Searching over 5,500,000 cases.


searching
Buy This Entire Record For $7.95

Download the entire decision to receive the complete text, official citation,
docket number, dissents and concurrences, and footnotes for this case.

Learn more about what you receive with purchase of this case.

[W] Albrechtsen v. Board of Regents of the University of Wisconsin System

October 15, 2002

STEVEN J. ALBRECHTSEN, PLAINTIFF-APPELLEE, CROSS-APPELLANT,
v.
BOARD OF REGENTS OF THE UNIVERSITY OF WISCONSIN SYSTEM, DEFENDANT-APPELLANT, CROSS-APPELLEE,
AND H. GAYLON GREENHILL, ET AL., DEFENDANTS-APPELLEES.



Appeals from the United States District Court for the Western District of Wisconsin. No. 00-C-597-S--John C. Shabaz, Judge.

Before Posner, Easterbrook, and Diane P. Wood, Circuit Judges.

The opinion of the court was delivered by: Easterbrook, Circuit Judge.

OPINION WITHDRAWN and judgment vacated October 15, 2002.

STEVEN J. ALBRECHTSEN, PLAINTIFF-APPELLEE, CROSS-APPELLANT,
v.
BOARD OF REGENTS OF THE UNIVERSITY OF WISCONSIN SYSTEM, DEFENDANT-APPELLANT, CROSS-APPELLEE,
AND H. GAYLON GREENHILL, ET AL., DEFENDANTS-APPELLEES.

Appeals from the United States District Court for the Western District of Wisconsin. No. 00-C-597-S--John C. Shabaz, Judge.

Before Posner, Easterbrook, and Diane P. Wood, Circuit Judges.

The opinion of the court was delivered by: Easterbrook, Circuit Judge.

ARGUED SEPTEMBER 6, 2002

During the spring of 1998 Steven Albrechtsen, a professor in the Department of Health, Physical Education, Recreation, and Coaching at the University of Wisconsin-Whitewater, suffered two reverses: he was told that he could not teach two particular summer workshops that year (losing about $1,210 in pay), and he did not receive an $86 merit increase in his salary for the next year. He responded with this lawsuit under Title VII of the Civil Rights Act of 1964. Albrechtsen contended that the Department had discriminated against him on account of sex and retaliated for his support of other teachers who he believed to have been the victims of sex discrimination. He had some other claims as well, but the district judge removed them before the start of trial. A jury decided that Albrechtsen was the victim of retaliation but not sex discrimination, and it awarded him a total of $293,840 in damages (when topped up with four years' back pay calculated by the court). The bulk of this ($250,000) represented mental distress. Sensing that this number had been drawn from a hat, the district judge produced a smaller container and drew out $100,000 to replace it; Albrechtsen accepted the remittitur and a final award of $143,840, to which the judge added about $118,000 in attorneys' fees.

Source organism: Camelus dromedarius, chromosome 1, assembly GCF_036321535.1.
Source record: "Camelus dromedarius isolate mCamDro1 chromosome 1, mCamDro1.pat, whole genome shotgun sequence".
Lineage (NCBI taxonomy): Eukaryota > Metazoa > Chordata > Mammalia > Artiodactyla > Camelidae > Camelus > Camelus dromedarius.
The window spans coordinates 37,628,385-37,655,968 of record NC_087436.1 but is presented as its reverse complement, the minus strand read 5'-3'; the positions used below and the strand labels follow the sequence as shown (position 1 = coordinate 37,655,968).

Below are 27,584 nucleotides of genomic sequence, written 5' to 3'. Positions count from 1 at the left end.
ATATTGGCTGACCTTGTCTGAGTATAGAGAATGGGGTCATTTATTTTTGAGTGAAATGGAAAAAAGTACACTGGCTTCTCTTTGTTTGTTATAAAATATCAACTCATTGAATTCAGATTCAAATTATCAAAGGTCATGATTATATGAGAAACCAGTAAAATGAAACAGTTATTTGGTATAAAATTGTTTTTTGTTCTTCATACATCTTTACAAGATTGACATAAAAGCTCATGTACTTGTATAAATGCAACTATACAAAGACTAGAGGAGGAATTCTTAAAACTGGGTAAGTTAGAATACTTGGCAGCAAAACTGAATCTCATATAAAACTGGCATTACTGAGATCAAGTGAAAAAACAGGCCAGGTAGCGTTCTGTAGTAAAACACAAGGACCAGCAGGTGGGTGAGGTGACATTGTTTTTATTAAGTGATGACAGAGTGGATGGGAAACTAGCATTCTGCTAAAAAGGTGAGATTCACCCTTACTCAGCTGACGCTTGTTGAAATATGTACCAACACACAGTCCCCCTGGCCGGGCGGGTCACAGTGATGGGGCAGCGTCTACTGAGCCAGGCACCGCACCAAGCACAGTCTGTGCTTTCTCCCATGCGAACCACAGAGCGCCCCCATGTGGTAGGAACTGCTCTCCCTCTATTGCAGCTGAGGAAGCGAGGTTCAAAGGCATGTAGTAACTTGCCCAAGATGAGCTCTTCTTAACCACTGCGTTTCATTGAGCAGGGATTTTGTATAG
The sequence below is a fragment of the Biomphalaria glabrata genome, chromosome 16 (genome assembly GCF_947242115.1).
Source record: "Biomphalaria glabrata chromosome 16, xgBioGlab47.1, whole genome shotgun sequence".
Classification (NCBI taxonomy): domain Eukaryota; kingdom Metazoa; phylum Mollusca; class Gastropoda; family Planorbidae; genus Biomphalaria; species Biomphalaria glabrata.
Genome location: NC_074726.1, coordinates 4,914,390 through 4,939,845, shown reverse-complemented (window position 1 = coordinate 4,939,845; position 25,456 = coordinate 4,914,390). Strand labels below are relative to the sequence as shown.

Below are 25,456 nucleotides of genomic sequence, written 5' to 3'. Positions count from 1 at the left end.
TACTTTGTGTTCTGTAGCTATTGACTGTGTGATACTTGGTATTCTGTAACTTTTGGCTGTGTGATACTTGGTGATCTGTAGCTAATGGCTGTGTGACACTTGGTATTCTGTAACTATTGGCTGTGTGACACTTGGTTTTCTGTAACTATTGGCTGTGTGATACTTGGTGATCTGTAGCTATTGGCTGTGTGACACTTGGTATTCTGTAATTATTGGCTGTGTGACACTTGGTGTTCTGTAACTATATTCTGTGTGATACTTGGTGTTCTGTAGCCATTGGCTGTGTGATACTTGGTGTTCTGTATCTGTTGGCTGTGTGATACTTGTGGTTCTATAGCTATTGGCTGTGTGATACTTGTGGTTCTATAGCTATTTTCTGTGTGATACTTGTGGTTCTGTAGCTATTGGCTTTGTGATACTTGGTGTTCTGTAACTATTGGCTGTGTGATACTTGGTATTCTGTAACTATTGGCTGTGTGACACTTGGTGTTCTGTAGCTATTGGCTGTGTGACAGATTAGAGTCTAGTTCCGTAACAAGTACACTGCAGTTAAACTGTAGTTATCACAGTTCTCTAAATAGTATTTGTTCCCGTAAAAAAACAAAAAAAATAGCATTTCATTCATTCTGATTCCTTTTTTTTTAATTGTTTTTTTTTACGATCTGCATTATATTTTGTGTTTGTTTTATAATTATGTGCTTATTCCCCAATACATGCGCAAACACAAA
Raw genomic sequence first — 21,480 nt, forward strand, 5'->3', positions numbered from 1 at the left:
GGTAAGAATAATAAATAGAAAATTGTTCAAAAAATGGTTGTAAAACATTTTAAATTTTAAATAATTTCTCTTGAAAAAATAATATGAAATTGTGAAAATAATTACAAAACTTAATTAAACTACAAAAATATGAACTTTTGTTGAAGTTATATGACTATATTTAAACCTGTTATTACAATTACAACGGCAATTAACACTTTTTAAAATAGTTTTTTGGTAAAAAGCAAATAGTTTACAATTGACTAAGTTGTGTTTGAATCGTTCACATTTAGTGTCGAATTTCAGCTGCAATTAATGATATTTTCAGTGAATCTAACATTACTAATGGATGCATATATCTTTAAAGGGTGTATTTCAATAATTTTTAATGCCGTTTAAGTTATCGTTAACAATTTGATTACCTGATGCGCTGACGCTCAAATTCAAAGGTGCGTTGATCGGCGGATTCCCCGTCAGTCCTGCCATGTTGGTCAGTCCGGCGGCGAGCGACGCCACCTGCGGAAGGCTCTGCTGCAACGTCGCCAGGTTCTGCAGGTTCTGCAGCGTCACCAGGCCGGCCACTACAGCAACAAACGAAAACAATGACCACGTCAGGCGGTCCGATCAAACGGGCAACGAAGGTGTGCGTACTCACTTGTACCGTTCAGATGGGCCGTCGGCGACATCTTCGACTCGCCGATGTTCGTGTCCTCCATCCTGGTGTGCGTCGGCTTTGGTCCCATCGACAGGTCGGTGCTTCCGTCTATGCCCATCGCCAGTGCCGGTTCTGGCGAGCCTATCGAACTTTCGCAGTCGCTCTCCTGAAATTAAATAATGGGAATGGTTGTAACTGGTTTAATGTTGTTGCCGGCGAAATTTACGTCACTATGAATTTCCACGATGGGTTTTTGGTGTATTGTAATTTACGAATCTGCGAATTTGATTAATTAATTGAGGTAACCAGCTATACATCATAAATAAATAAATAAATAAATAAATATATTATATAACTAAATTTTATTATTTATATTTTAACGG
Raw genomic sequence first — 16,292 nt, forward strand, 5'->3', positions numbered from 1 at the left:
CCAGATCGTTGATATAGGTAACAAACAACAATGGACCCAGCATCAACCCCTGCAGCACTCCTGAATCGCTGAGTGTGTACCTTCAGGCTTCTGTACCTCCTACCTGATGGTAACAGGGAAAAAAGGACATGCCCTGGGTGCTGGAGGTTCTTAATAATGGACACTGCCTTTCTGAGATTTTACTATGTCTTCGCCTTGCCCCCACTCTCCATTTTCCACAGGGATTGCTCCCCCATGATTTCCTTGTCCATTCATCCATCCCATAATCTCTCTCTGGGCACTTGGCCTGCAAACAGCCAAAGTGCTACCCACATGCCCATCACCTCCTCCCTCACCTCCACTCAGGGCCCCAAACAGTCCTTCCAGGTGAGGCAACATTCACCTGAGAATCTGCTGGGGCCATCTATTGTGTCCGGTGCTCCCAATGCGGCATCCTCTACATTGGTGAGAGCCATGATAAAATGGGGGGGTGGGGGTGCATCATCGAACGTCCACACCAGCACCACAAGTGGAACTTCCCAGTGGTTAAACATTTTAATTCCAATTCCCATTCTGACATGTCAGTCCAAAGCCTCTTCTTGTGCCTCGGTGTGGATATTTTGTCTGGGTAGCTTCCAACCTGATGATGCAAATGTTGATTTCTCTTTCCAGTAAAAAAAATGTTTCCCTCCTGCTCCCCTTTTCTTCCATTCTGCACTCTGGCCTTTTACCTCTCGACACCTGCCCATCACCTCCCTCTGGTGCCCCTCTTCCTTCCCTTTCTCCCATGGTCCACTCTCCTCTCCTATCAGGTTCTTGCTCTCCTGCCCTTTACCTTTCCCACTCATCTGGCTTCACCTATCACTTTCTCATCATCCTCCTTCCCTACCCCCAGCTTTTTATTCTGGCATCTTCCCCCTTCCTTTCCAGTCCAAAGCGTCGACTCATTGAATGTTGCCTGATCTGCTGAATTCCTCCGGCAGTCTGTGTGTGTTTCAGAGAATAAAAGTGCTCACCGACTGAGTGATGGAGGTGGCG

Both sides have appealed. Albrechtsen's requires no discussion beyond stating that we agree with the district judge's decision with respect to all of the claims resolved before trial. The University's appeal presents nine contentions, counting the major subdivisions, but we need consider only one: whether the evidence supports the jury's conclusion that the University retaliated against Albrechtsen for taking a stand against sex discrimination.

After a trial, the evidence (including all plausible inferences) normally must be viewed in the light most favorable to the verdict. That's a blackletter principle, but what is normal does not always hold. The norm supposes that the parties have presented that evidence to the court of appeals in a digestible fashion, so that we may evaluate the record's contents. Both sides fell down at that task. The University failed to comply with Circuit Rule 28(c): "The statement of facts required by Fed. R. App. P. 28(a)(7) shall be a fair summary without argument or comment. No fact shall be stated in this part of the brief unless it is supported by a reference to the page or pages of the record or the appendix where that fact appears." Instead of summarizing the record so that we could learn what inferences in Albrechtsen's favor the evidence fairly supports, the University's "statement of facts" is a tendentious recap of the defense case. No opportunity to disparage Albrechtsen's position is missed, and facts that might support his position do not see the light of day. When his turn came, however, Albrechtsen did-- nothing. Instead of marshaling the facts that support the verdict, the half-page portion of the brief captioned "Statement of Facts" just refers us to the district court's opinion denying the University's motion for summary judgment. This is bad on three counts: first, appellate briefs may not incorporate other documents by reference, see Fleming v. Kane County, 855 F.2d 496, 498 (7th Cir. 1988); Hunter v. Allis-Chalmers Corp., 797 F.2d 1417, 1430 (7th Cir. 1986); second, we need to know what evidence was presented at trial, not whether the district judge thought that there was an issue for trial; third, the district court's overview of the pretrial situation does not contain a single reference to the record. Albrechtsen has effectively provided no statement of facts at all.